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Senator Mac Harb was one of three senators who had their expense records referred to an external auditor after questions were raised about the legitimacy of their housing claims. (Adrian Wyld/The Canadian Press)
Senator Mac Harb was one of three senators who had their expense records referred to an external auditor after questions were raised about the legitimacy of their housing claims. (Adrian Wyld/The Canadian Press)

Senator Mac Harb selling house amid expenses scrutiny Add to ...

A Liberal senator whose housing expenses have been under scrutiny in recent months has put the Pembroke, Ont.-area house he calls his primary residence on the market.

Mac Harb was one of three senators who had their expense records referred to an external auditor after questions were raised about the legitimacy of their housing claims. It is expected that the results of those audits will be made public on Thursday after an internal Senate committee evaluates the findings.

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Senators are entitled to collect up to $22,000 per year for the cost of living in Ottawa if their main residence is more than 100 kilometres away from Parliament Hill. Mr. Harb, a former Ottawa MP and city councillor who owns a residence in the city, has been claiming his house near Pembroke as his primary residence, allowing him to collect the stipend. That house, which is located less than 150 kilometres from Parliament Hill, was listed for sale about two weeks ago.

Independent Senator Patrick Brazeau and Conservative Senator Mike Duffy were also audited for their housing claims. Mr. Brazeau has said that his primary residence is located in Maniwaki, Que., but media reports have suggested he lives mainly in Gatineau, just across the river from Parliament Hill.

Mr. Duffy, who claims his PEI cottage as his primary residence but has lived in the Ottawa area for decades, voluntarily repaid about $90,000 in expenses this year, after saying he may have misunderstood the claim forms.

The housing audits, which were conducted by Deloitte, are expected to provide an analysis of the senators’ practices in claiming housing expenses. But it will be up to the Senate committee on internal economy, which handles Senate expense issues, to determine whether the claims were made improperly and whether or not the money should be paid back, a source familiar with the auditing process said.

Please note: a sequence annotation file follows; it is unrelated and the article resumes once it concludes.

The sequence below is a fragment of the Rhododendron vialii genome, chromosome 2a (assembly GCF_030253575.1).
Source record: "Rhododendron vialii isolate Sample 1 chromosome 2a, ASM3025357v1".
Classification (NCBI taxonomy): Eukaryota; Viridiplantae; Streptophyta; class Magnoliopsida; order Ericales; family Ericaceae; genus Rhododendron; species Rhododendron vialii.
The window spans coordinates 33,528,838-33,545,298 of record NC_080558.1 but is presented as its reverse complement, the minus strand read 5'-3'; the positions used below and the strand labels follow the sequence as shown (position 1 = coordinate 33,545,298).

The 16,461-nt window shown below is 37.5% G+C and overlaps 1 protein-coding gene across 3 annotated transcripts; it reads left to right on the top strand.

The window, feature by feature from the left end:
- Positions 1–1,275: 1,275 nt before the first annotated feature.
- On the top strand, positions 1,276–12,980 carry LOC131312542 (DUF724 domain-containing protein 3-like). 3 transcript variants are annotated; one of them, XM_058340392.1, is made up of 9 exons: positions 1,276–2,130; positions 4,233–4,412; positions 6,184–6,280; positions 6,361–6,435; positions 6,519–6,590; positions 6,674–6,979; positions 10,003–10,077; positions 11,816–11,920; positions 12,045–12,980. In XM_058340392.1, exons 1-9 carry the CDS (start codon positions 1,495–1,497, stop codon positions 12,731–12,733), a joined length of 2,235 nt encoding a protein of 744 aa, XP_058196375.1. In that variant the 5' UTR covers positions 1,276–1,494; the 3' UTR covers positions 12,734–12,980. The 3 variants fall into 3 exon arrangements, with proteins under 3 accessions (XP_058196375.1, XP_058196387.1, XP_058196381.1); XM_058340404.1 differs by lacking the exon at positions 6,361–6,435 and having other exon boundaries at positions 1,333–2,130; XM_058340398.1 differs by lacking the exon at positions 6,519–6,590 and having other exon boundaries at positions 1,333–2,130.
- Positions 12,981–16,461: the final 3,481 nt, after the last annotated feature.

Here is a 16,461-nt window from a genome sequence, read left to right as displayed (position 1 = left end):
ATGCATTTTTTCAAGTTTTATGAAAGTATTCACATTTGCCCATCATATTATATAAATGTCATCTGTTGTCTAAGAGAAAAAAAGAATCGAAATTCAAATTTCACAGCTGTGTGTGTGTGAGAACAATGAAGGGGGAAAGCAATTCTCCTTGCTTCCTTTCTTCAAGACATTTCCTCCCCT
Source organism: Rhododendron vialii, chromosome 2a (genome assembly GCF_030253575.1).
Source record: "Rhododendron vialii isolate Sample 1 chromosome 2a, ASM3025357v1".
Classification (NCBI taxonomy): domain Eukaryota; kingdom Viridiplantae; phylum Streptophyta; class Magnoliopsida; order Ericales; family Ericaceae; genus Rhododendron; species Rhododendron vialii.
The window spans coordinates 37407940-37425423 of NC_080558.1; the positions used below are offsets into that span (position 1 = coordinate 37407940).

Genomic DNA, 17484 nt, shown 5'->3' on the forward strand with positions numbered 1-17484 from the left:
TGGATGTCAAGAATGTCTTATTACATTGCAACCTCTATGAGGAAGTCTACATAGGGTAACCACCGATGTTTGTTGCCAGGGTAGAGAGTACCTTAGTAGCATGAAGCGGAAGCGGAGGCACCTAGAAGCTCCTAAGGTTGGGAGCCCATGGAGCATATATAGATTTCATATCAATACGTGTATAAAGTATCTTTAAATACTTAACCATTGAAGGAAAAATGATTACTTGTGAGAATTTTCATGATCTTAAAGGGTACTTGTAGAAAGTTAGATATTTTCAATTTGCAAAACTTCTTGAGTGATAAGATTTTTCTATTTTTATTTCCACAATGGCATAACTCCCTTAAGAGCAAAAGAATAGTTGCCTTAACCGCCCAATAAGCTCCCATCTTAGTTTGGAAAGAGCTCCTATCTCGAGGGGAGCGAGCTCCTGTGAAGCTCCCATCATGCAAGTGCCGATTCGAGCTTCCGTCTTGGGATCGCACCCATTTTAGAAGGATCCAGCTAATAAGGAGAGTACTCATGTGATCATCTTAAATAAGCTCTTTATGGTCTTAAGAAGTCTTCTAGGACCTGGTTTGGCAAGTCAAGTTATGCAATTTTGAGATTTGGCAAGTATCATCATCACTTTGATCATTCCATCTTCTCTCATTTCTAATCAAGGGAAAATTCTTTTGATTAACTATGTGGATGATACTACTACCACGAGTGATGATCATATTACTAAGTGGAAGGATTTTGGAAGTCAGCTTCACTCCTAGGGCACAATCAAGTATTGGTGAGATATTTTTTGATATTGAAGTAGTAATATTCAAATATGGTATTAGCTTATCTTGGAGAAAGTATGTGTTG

If the committee determines that Mr. Harb and Mr. Brazeau were wrong to collect a stipend for their Ottawa-area houses, each could be on the hook for tens of thousands dollars, based on their publicly reported expense claims.

The Senate began making members’ expenses public in September, 2010, and Mr. Harb has claimed more than $42,000 in housing expenses since that time. If he claimed a similar amount during each of the 10 years he has been a senator, the total would amount to more than $160,000. Mr. Brazeau has claimed more than $38,000 in housing expenses since March, 2011, according to Senate records.

NDP MP Charlie Angus accused the government on Tuesday of failing to hold senators to account for their spending, citing a report that said Mr. Harb and Mr. Brazeau could be forced to pay back more than $130,000 in improper housing claims as a result of the audits. He said the RMCP should be called in to investigate the senators’ spending.

Liberal Senator George Furey introduced a motion on Tuesday that seeks to allow Mr. Brazeau back into the Senate to observe upcoming internal economy meetings. Mr. Brazeau, 38, was suspended from the Senate and removed from the Conservative caucus this year after he was charged with assault and sexual assault. He has pleaded not guilty.

A separate audit into Conservative Senator Pamela Wallin’s travel expenses is unlikely to be released at the same time as the others. Ms. Wallin’s audit is expected to be more complex because it involves poring over the details of her travel costs over a number of years, while the housing audits focus largely on lump-sum claims for housing stipends.

Marjory LeBreton, government header in the Senate, and Liberal opposition leader James Cowan have said the results of all four audits will be made public.

Both Ms. LeBreton and Mr. Cowan said on Tuesday that they hadn’t yet seen the audits.

Follow on Twitter: @kimmackrael

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